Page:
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Internet Governance 5 November 2012

Addressing the Challenges of a Hyperconnected World

Ministerial Address

Prof. Dr. Abbasov, Under secretary General Mr. Wu Hongbo, ITU UN Secretary General Hamadoun Toure, Asst. Director General UNESCO mr. Janis Karlins, Ministers,Your Excellencies, Ladies and Gentlemen, Colleagues and Friends:
Thank you for this invitation to address you here today on this important topic, and in particular for your efforts to include members of the Internet Community.
The Internet has changed the way people interact with one another at very fundamental levels.  It has brought unprecedented economic opportunities to people across the world and from all walks of life.  It has done no less, than change societies.    And, it can do so much more to help advance human civilization.
At the heart of the Internet – and what distinguishes it from other communication mediums – is its openness, global reach, and decentralization that allows, what we call “permission-less innovation”.  The fathers of the Internet not only worked to develop the technical standards and establish the basic functionality of the Internet, but also helped to shape the spirit of the Internet – all based on the principles of choice, transparency, openness, and access.
The Internet also relies on a number of organizations managing or overseeing some key Internet resources, and while I am very pleased the Internet Society was invited to speak here, I also want to recognize the very central efforts of other Internet bodies – notably the Internet Engineering Task Force (IETF) and the Internet Architecture Board (IAB), as without their efforts we would not be here nor indeed would we be “hyperconnected”.    We also need to recognize the Regional Internet Registries (RIR’s), root servers, ccTLD and gTLD operators, as well as ICANN in their role to implement and coordinate the system of unique names and numbers – largely done in concert with or on behalf of the organizations enumerated above.  And, of course, the Internet would not be what it is today without all the efforts of the private sector, or without support from governments and Inter-Governmental Organizations.
The Internet continues to fundamentally transform how business is conducted, how government operates, and how individuals communicate.  It transcends national boundaries, and therefore it is inevitable that we would be looking at ways to reconcile the borderless technology with the existing system of international cooperation, which is based on national sovereignty.
The Internet’s organic relationship with freedom of expression and freedom of association is not the mere product of chance, but rather the result of specific design choices and considerations that emerged from the development of the technology and the associated protocols – all of which of course emanate from the very nature of being human.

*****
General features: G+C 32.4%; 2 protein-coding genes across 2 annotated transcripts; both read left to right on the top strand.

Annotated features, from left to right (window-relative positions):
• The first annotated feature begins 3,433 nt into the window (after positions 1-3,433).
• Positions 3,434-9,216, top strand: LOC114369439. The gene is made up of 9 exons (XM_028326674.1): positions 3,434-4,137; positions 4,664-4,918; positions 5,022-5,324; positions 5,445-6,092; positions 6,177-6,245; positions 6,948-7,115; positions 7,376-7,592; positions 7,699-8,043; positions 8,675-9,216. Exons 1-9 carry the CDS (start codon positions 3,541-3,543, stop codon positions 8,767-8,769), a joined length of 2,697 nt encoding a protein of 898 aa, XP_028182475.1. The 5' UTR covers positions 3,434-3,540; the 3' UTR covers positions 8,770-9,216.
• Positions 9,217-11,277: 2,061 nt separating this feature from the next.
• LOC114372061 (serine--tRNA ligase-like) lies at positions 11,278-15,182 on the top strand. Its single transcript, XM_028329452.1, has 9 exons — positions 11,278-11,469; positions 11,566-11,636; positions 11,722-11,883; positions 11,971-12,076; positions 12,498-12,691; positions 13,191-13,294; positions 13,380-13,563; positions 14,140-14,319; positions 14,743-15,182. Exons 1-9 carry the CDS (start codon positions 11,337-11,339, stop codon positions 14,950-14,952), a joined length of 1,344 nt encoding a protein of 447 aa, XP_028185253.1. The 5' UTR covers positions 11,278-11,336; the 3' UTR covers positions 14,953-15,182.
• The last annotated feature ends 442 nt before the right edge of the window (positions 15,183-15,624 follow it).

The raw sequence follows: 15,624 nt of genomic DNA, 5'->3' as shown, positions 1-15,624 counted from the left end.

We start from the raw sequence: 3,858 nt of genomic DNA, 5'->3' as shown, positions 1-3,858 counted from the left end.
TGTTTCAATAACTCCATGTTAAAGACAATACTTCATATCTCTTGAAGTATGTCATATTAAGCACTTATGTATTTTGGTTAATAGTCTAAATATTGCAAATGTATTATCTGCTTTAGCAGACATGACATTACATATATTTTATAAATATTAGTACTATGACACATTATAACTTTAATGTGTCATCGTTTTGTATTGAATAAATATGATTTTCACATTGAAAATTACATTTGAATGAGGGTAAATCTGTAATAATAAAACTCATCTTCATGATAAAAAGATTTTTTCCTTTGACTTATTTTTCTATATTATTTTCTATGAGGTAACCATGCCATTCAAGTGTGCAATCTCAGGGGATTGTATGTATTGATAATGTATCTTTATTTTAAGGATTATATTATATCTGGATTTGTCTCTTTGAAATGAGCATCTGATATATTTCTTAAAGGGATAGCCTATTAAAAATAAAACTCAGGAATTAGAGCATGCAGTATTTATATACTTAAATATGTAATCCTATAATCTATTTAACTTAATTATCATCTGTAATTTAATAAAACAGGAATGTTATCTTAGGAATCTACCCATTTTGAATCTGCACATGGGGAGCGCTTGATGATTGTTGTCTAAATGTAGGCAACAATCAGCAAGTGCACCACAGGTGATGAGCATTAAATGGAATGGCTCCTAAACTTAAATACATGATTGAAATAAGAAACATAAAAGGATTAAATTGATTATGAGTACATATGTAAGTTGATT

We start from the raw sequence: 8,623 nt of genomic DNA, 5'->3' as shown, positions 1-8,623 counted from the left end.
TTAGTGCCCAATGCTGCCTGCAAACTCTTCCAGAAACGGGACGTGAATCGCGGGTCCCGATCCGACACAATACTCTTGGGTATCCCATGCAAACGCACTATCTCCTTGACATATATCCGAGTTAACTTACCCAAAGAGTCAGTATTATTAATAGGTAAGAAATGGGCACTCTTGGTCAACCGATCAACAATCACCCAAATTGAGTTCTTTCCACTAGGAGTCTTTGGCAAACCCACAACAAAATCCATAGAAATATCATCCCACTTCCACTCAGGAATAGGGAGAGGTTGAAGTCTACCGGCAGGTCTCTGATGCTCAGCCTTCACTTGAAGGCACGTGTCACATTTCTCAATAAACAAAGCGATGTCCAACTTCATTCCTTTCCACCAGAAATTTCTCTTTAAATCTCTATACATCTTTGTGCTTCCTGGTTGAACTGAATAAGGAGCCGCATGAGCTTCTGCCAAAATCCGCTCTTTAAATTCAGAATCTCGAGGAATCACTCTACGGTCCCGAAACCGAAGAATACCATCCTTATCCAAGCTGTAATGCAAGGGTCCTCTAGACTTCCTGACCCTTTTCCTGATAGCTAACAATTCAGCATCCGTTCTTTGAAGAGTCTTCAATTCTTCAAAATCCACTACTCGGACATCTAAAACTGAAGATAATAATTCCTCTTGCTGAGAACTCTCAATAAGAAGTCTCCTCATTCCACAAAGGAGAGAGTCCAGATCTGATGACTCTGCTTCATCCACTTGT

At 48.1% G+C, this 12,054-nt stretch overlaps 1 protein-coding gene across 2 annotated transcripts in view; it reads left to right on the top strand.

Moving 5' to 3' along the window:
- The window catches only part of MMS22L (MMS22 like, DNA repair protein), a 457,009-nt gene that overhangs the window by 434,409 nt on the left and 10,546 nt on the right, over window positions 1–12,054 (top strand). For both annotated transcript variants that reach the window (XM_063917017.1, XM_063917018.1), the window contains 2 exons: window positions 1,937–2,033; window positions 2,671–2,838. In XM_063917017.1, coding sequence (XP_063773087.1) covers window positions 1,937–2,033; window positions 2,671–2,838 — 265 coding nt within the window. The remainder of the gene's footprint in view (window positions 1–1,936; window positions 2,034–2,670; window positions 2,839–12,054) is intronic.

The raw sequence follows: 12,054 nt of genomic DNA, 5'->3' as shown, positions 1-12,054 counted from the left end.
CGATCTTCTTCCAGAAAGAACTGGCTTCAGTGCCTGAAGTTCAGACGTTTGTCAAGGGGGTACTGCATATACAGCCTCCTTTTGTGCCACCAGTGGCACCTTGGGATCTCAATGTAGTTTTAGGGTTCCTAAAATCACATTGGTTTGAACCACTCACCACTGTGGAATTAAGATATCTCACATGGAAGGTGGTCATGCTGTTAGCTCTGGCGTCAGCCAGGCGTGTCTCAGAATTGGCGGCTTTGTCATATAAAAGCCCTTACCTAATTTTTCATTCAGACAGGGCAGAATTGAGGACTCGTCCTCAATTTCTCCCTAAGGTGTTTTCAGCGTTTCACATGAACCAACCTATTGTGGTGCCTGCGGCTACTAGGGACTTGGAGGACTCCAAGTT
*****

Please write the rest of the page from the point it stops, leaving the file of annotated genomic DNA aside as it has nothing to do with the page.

The end-to-end decentralized nature of the network is a fundamental characteristic, which focuses on individual choice at the edges rather than being pre-determined at the centre. The Internet, by design, empowers users and acts as a neutral conduit, allowing individual choice in what they create and make available, and in what they consume.
The Internet governance arrangements of today have served it very well over the years – the proof point is the Internet itself and its undeniable economic and social benefits.  These organizations and arrangements, of which we include the IGF, reflect the underlying open and distributed architecture of the Internet and are based on open, transparent, and inclusive processes. Many organizations work together in a distributed, collaborative effort, based on confidence and trust; nobody and no one body is in control.
Turning to the theme here today: “Addressing the Challenges of a Hyperconnected World”.
all efforts should start from the same principles that gave us the Internet –and supported its remarkable growth and tremendous resiliency:
  • openness, transparency, and inclusive policy development processes that involve ALL stakeholders: governments, business, civil society and the Internet community. No stakeholder group can do it alone – not governments, not business, not civil society nor the Internet community.  We all need to work together.
We can learn a lot from the IGF:  the key to finding solutions is the open exchange of information and experiences.  The sharing of information and best practices is the best way forward to help shape the search for viable answers to the multiple challenges and opportunities that the Internet gives us.
Thank you for the opportunity to address you today, and I look forward to working with many of you over the days to come.
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